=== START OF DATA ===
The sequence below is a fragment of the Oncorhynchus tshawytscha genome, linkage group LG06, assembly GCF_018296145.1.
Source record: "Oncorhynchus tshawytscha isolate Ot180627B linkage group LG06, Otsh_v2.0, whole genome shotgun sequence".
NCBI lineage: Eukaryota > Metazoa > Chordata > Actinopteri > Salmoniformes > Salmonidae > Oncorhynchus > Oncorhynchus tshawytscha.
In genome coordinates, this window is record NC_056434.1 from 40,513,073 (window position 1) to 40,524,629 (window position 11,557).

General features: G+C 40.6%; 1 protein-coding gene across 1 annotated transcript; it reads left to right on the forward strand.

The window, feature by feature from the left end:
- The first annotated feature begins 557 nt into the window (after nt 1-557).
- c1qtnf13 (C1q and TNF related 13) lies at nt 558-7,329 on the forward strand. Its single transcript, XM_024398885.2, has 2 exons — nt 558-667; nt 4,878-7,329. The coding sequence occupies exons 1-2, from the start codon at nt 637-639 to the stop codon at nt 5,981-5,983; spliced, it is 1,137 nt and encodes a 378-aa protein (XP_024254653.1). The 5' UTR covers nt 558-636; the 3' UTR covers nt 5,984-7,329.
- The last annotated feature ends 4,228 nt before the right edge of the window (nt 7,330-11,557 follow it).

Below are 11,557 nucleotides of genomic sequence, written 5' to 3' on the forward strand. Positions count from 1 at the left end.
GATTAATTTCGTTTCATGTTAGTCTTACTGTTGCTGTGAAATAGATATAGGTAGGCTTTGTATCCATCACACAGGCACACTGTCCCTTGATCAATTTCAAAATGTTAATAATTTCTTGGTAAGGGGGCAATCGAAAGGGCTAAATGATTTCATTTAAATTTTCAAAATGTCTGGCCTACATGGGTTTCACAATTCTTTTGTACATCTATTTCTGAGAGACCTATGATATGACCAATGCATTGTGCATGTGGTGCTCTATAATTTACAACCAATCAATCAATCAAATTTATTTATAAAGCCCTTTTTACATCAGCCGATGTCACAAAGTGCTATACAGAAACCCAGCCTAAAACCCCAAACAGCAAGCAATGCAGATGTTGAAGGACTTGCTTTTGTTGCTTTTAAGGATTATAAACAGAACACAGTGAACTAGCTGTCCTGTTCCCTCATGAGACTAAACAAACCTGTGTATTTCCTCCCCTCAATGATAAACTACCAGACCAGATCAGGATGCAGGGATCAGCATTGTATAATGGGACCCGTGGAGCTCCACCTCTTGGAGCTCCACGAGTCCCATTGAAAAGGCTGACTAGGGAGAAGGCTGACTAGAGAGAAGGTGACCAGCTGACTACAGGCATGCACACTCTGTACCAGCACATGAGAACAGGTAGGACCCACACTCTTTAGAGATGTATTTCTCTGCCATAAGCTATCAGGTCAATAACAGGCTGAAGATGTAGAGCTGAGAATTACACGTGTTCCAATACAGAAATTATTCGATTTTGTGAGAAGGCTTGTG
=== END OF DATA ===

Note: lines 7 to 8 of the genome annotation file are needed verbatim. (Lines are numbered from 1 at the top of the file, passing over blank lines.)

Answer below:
- The first annotated feature begins 557 nt into the window (after nt 1-557).
- c1qtnf13 (C1q and TNF related 13) lies at nt 558-7,329 on the forward strand. Its single transcript, XM_024398885.2, has 2 exons — nt 558-667; nt 4,878-7,329. The coding sequence occupies exons 1-2, from the start codon at nt 637-639 to the stop codon at nt 5,981-5,983; spliced, it is 1,137 nt and encodes a 378-aa protein (XP_024254653.1). The 5' UTR covers nt 558-636; the 3' UTR covers nt 5,984-7,329.